But when we try to tap into other markets such as Korea, Japan or even India, the culture difference makes it very hard. We consider ourselves China experts, but when we go to other markets, it is a big challenge. So I think everyone just needs to figure out their own way how to do it.

 

Dealing with different regulatory environments

Mike Taylor, Chairperson & Managing Editor, Super Review: I noticed a story in the South China Morning Post this morning talking about the regulators being worried about some irregular cross-border flows of money and the likelihood of some sort of action, they were being suitably elliptical about it as regulators are required to be. How complex is the regulatory environment? How complex is it to actually understand and work within the regulations that apply from country to country?

Alan Wang, Investment Director, Value, Partners Ltd: Well for China in particular I think the regulatory environment, on a paper basis is not that complex, because anyone who has dealt with Chinese contractual negotiations, knows that when they’re going into a contract they try to make the contract as vague as possible. And it comes down to interpretation and enforcement. And that’s the same for Chinese regulators in general in my opinion.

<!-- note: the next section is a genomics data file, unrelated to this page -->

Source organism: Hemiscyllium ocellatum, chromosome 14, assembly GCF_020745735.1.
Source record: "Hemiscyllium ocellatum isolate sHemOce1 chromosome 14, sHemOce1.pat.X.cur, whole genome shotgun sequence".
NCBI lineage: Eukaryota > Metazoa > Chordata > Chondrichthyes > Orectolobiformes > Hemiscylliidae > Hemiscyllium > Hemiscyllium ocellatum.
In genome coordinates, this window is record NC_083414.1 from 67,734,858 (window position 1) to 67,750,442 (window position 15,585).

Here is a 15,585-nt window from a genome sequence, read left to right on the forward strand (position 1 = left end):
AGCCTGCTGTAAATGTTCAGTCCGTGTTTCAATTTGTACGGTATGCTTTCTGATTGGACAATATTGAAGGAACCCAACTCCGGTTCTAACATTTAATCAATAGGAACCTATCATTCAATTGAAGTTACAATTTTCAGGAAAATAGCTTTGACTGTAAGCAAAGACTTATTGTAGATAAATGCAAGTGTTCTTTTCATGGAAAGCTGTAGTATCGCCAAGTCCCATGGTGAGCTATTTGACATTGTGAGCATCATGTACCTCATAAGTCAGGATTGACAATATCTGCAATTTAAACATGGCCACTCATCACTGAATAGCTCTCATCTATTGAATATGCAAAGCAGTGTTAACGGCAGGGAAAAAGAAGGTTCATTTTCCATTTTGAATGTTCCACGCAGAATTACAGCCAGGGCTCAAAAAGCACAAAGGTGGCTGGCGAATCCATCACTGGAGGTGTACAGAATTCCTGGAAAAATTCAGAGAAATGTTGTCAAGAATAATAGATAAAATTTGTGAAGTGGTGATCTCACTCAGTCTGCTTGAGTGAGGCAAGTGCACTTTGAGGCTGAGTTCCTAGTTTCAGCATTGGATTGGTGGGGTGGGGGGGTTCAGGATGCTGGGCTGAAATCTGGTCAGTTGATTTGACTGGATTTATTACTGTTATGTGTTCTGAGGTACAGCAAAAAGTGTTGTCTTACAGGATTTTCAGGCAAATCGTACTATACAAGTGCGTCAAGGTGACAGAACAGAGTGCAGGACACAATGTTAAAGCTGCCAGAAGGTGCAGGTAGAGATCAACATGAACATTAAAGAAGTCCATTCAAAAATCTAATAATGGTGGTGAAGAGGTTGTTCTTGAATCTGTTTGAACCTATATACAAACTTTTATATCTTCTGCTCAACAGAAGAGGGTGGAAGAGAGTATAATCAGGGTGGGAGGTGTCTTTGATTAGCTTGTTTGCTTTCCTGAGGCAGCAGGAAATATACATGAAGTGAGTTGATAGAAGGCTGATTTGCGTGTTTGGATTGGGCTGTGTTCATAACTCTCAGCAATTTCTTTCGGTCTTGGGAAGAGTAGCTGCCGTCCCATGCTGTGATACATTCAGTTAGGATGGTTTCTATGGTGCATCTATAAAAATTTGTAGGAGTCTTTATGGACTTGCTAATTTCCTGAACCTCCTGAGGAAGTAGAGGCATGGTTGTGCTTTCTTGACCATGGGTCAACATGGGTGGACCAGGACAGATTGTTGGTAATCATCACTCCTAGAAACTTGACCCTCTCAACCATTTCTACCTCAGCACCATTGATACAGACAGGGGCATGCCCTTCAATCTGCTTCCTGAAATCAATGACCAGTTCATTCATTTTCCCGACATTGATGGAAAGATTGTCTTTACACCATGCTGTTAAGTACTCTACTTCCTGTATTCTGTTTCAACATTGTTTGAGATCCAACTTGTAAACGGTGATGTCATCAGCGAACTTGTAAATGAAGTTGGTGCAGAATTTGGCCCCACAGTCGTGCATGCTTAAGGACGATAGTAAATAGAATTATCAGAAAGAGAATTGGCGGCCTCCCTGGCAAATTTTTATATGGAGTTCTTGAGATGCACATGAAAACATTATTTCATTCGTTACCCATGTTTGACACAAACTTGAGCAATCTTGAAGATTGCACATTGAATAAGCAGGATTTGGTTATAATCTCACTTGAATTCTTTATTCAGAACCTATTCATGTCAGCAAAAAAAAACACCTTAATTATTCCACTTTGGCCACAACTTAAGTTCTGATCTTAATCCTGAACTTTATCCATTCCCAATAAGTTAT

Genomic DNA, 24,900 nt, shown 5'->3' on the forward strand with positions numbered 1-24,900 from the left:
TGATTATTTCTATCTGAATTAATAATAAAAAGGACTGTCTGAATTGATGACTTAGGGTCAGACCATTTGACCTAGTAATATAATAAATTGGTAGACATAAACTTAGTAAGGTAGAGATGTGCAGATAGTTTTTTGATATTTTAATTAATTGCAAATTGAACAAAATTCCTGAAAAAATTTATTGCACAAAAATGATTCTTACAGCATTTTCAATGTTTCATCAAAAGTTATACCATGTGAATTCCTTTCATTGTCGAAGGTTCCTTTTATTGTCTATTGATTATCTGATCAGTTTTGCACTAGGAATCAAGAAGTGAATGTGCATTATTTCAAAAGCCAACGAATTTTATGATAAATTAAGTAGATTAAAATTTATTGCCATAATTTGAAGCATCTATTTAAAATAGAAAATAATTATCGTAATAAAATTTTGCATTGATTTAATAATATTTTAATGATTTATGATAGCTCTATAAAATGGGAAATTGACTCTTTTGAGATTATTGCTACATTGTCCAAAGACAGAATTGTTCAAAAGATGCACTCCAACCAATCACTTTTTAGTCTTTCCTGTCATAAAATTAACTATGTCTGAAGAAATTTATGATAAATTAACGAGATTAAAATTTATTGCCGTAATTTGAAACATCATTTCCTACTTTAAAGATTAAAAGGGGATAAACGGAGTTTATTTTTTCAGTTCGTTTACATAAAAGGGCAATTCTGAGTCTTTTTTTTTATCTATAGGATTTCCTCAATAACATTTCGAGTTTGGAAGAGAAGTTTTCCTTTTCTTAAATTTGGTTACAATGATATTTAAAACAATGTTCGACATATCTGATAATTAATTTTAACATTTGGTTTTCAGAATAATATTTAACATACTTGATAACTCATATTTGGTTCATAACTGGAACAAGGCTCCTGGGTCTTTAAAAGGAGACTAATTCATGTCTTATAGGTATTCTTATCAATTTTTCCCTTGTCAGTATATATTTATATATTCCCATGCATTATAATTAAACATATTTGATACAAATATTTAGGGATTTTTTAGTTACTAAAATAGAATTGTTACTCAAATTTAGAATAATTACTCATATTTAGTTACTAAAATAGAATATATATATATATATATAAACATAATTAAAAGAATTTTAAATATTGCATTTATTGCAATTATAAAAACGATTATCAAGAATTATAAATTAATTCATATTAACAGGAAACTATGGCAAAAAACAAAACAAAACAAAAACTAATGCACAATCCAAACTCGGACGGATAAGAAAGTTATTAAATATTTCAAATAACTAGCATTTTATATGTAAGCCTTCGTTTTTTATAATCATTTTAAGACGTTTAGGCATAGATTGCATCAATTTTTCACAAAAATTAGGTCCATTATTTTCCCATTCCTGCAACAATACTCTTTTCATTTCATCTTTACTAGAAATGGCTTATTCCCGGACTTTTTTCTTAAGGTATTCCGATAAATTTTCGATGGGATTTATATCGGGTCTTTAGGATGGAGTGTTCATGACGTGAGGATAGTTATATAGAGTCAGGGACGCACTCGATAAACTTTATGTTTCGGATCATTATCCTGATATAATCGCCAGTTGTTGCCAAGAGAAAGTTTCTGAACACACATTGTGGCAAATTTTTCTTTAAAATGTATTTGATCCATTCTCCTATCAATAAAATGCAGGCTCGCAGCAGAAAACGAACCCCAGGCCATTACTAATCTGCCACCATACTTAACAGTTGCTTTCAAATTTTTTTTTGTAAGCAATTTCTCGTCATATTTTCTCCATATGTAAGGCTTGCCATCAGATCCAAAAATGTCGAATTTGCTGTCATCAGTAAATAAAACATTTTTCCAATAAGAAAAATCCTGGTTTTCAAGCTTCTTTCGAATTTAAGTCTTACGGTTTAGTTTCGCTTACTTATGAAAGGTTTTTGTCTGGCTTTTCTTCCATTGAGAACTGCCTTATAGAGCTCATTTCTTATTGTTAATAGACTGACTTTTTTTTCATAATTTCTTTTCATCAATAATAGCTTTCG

So it all comes down to how the regulator interprets your actions and how they will enforce whether your actions are compliant or not when it comes down to specific actions. So that’s what makes China’s investment environment so unpredictable and sometimes make it uncertain for investors. 

If China had a more clear regulation and enforceability environment, I think that would make a huge difference to investors in terms of a positive interest into investment into the country.

Alex Boggis, Managing Director, Aberdeen International Fund Managers (Hong Kong):  I guess the point is the regulation is changing quite fast as well, so probably within the regulators themselves they’re not quite sure maybe where it’s going, frankly.